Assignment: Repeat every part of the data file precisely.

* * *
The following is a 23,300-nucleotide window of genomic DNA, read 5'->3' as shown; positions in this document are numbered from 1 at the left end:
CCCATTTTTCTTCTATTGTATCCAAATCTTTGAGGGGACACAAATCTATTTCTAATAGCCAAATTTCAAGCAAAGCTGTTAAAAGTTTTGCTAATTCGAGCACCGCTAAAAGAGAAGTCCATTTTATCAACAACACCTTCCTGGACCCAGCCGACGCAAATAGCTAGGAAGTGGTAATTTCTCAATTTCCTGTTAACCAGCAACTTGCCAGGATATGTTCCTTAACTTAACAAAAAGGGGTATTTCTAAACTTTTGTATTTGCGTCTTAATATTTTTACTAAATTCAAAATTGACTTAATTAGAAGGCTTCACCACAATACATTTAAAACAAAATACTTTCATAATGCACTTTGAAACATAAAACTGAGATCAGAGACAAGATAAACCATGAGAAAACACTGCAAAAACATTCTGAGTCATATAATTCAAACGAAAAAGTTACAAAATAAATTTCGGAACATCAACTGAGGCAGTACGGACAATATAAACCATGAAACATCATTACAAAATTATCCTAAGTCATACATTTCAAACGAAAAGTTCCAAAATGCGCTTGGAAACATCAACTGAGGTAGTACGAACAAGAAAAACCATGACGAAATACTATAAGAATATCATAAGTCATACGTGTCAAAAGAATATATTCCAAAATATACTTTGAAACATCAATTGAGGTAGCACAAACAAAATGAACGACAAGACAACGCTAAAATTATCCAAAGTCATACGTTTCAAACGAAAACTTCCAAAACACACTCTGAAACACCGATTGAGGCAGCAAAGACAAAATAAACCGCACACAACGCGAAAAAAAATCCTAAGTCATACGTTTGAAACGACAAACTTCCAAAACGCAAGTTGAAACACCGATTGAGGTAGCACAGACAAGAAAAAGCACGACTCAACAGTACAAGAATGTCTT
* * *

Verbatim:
The following is a 23,300-nucleotide window of genomic DNA, read 5'->3' as shown; positions in this document are numbered from 1 at the left end:
CCCATTTTTCTTCTATTGTATCCAAATCTTTGAGGGGACACAAATCTATTTCTAATAGCCAAATTTCAAGCAAAGCTGTTAAAAGTTTTGCTAATTCGAGCACCGCTAAAAGAGAAGTCCATTTTATCAACAACACCTTCCTGGACCCAGCCGACGCAAATAGCTAGGAAGTGGTAATTTCTCAATTTCCTGTTAACCAGCAACTTGCCAGGATATGTTCCTTAACTTAACAAAAAGGGGTATTTCTAAACTTTTGTATTTGCGTCTTAATATTTTTACTAAATTCAAAATTGACTTAATTAGAAGGCTTCACCACAATACATTTAAAACAAAATACTTTCATAATGCACTTTGAAACATAAAACTGAGATCAGAGACAAGATAAACCATGAGAAAACACTGCAAAAACATTCTGAGTCATATAATTCAAACGAAAAAGTTACAAAATAAATTTCGGAACATCAACTGAGGCAGTACGGACAATATAAACCATGAAACATCATTACAAAATTATCCTAAGTCATACATTTCAAACGAAAAGTTCCAAAATGCGCTTGGAAACATCAACTGAGGTAGTACGAACAAGAAAAACCATGACGAAATACTATAAGAATATCATAAGTCATACGTGTCAAAAGAATATATTCCAAAATATACTTTGAAACATCAATTGAGGTAGCACAAACAAAATGAACGACAAGACAACGCTAAAATTATCCAAAGTCATACGTTTCAAACGAAAACTTCCAAAACACACTCTGAAACACCGATTGAGGCAGCAAAGACAAAATAAACCGCACACAACGCGAAAAAAAATCCTAAGTCATACGTTTGAAACGACAAACTTCCAAAACGCAAGTTGAAACACCGATTGAGGTAGCACAGACAAGAAAAAGCACGACTCAACAGTACAAGAATGTCTT